Quiz : Ameritrade 's Attempt At Break Away From Traditional Marketing

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Junior Prom: Ameritrade’s Attempt to Break away from Traditional Marketing
Ameritrade, an investment consultant, has an advertisement out, in a recent issue of Wired, which is comprised of a largely romantic silhouette. Featured at the top of the page is a scene straight from junior prom: a young man pinning a corsage on his date. Except it is not a corsage. Rather, it is a boutonniere with green undertones and made of hands which sits centered in the image. It’s a bit out of place for a female to be receiving a male prom accessory and even stranger that this accessory would be made of human hands. This uncomfortable feeling is strengthened through a disconnection between a young, romantic scene and the purpose of the advertisement,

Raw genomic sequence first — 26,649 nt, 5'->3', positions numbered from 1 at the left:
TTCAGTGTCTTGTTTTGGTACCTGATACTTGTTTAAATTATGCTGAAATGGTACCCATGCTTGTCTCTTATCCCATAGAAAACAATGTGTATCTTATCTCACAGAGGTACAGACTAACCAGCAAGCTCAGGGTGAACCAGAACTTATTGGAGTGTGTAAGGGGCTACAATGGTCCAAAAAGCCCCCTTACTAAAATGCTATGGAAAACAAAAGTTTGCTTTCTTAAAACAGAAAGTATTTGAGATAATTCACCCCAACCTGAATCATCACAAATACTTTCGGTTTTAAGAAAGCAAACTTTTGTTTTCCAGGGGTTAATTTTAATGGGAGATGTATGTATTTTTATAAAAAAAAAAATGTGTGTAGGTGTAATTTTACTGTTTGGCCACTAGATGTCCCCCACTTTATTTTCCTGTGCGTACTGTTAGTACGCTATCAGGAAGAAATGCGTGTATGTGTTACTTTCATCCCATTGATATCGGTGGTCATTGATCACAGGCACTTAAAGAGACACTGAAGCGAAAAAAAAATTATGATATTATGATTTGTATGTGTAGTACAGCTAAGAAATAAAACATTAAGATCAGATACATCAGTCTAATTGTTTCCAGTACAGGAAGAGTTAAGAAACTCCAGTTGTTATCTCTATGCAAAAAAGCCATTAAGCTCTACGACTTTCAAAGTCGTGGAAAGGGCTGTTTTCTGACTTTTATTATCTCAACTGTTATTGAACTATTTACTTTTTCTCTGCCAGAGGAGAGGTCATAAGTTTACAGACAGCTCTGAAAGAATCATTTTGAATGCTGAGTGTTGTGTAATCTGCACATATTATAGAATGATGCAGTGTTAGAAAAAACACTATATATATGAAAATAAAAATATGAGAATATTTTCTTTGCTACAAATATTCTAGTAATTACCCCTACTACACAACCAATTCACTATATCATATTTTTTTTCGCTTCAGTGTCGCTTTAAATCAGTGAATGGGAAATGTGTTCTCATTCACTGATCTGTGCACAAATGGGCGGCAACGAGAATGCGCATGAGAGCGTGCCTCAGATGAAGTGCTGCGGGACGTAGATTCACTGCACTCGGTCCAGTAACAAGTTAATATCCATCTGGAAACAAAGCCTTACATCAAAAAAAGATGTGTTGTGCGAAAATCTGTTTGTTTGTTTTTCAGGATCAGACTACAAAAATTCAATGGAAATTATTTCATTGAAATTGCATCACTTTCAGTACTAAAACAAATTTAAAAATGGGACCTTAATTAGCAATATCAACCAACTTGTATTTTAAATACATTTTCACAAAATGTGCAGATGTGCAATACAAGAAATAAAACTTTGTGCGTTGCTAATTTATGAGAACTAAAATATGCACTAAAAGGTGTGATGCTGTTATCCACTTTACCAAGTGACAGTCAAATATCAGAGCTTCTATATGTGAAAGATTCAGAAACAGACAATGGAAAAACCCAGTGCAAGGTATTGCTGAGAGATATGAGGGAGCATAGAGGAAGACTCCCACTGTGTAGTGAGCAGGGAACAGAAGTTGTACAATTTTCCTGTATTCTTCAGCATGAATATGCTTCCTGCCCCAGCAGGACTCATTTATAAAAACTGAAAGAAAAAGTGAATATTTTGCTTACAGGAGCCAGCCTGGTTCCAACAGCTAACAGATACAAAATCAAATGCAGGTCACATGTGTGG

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Interestingly, this green is only used in conjunction with consumer focused representations: the boutonniere offered toward the woman, the prom date’s dress, and the tagline which serves as the advertisement’s selling point. Ameritrade is subtly hinting at a financial growth through their services alongside a progression through life. The hard work and dedication to the professional life is supposed to lead to a life’s savings that will allow one to freely enjoy newfound free time and passions in retirement. This, inevitably, is an expression of the American Dream – wealth earned by the sweat and hard work of the individual. Ameritrade implies its “hand holding” will allow a consumer to more easily achieve this ideal. Even more fascinating, however, is that Ameritrade seems to reject that the American Dream has come, nor is it right around the corner. Workers are still encouraged to continue in their job and deposit money in these new “rollover IRAs”. Furthermore, to receive your “free” $600, Ameritrade requires that you are funding your account for at least a “twelve month duration”. They are even quick to note at the bottom that “risk” is involved and success is “not guaranteed”. Therefore, while sales may depend on whether the consumer “buys” into the American Dream, it becomes clear that Ameritrade rejects that such a notion can exist. In contrast, Ameritrade undercuts the advertisement’s allure and connection to
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